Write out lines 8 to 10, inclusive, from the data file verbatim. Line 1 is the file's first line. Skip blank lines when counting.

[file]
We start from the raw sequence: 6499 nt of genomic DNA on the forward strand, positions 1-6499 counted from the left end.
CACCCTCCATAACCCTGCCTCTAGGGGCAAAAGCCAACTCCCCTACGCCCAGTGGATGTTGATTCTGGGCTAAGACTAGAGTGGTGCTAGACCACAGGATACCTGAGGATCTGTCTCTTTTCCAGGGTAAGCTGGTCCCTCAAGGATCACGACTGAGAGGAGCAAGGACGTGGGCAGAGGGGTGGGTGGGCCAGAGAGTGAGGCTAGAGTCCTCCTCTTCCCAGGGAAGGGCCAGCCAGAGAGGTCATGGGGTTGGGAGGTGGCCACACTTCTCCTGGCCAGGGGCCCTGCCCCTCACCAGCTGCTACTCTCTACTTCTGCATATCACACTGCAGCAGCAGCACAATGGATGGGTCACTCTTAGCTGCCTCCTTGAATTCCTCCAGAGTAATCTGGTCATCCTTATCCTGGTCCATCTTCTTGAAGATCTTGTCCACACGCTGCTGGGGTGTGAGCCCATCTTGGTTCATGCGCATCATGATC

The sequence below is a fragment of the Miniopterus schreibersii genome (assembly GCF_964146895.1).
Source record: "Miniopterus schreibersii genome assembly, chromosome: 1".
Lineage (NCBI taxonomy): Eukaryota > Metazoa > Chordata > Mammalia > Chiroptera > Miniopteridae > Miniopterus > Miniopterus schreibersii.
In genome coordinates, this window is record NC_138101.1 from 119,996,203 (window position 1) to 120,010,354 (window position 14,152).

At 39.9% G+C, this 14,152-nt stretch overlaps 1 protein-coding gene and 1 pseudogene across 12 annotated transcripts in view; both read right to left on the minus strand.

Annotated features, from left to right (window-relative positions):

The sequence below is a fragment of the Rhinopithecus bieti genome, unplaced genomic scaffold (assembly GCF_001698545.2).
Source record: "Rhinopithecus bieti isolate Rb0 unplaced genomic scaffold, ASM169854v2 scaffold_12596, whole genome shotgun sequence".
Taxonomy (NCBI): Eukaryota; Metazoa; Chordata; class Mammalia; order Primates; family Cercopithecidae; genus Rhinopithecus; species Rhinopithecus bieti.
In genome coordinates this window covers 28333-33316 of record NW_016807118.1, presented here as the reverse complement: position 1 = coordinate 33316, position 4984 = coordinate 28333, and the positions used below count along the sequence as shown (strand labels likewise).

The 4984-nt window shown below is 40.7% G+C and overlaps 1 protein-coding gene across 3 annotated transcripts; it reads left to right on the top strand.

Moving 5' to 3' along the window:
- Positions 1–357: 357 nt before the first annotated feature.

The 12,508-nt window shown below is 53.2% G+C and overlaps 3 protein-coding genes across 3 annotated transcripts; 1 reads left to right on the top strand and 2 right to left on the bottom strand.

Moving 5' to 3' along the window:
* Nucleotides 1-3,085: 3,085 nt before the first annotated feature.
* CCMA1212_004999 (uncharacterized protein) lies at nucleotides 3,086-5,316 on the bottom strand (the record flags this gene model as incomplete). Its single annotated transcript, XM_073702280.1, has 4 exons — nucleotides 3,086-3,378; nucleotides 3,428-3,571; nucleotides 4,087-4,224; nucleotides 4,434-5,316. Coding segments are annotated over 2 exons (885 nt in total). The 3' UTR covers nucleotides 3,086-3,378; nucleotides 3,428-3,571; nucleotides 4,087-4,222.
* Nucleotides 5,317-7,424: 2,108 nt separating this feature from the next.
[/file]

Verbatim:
Annotated features, from left to right (window-relative positions):

The sequence below is a fragment of the Rhinopithecus bieti genome, unplaced genomic scaffold (assembly GCF_001698545.2).
Source record: "Rhinopithecus bieti isolate Rb0 unplaced genomic scaffold, ASM169854v2 scaffold_12596, whole genome shotgun sequence".